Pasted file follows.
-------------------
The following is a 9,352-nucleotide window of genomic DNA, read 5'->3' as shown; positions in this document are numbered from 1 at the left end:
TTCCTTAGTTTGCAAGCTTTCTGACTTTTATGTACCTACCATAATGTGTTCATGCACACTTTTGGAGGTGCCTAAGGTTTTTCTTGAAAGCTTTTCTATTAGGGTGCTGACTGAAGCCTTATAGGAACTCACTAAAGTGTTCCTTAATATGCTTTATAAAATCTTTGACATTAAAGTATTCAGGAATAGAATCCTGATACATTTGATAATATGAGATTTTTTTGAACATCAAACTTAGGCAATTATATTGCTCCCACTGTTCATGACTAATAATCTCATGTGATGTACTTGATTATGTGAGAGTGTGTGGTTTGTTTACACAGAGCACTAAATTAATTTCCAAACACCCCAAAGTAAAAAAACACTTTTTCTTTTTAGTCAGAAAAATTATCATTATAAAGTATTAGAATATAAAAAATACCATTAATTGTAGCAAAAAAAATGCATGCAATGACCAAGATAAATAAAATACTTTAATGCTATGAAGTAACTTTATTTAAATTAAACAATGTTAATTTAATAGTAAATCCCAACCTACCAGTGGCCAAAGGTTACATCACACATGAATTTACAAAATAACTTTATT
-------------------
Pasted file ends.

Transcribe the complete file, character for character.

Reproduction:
The following is a 9,352-nucleotide window of genomic DNA, read 5'->3' as shown; positions in this document are numbered from 1 at the left end:
TTCCTTAGTTTGCAAGCTTTCTGACTTTTATGTACCTACCATAATGTGTTCATGCACACTTTTGGAGGTGCCTAAGGTTTTTCTTGAAAGCTTTTCTATTAGGGTGCTGACTGAAGCCTTATAGGAACTCACTAAAGTGTTCCTTAATATGCTTTATAAAATCTTTGACATTAAAGTATTCAGGAATAGAATCCTGATACATTTGATAATATGAGATTTTTTTGAACATCAAACTTAGGCAATTATATTGCTCCCACTGTTCATGACTAATAATCTCATGTGATGTACTTGATTATGTGAGAGTGTGTGGTTTGTTTACACAGAGCACTAAATTAATTTCCAAACACCCCAAAGTAAAAAAACACTTTTTCTTTTTAGTCAGAAAAATTATCATTATAAAGTATTAGAATATAAAAAATACCATTAATTGTAGCAAAAAAAATGCATGCAATGACCAAGATAAATAAAATACTTTAATGCTATGAAGTAACTTTATTTAAATTAAACAATGTTAATTTAATAGTAAATCCCAACCTACCAGTGGCCAAAGGTTACATCACACATGAATTTACAAAATAACTTTATT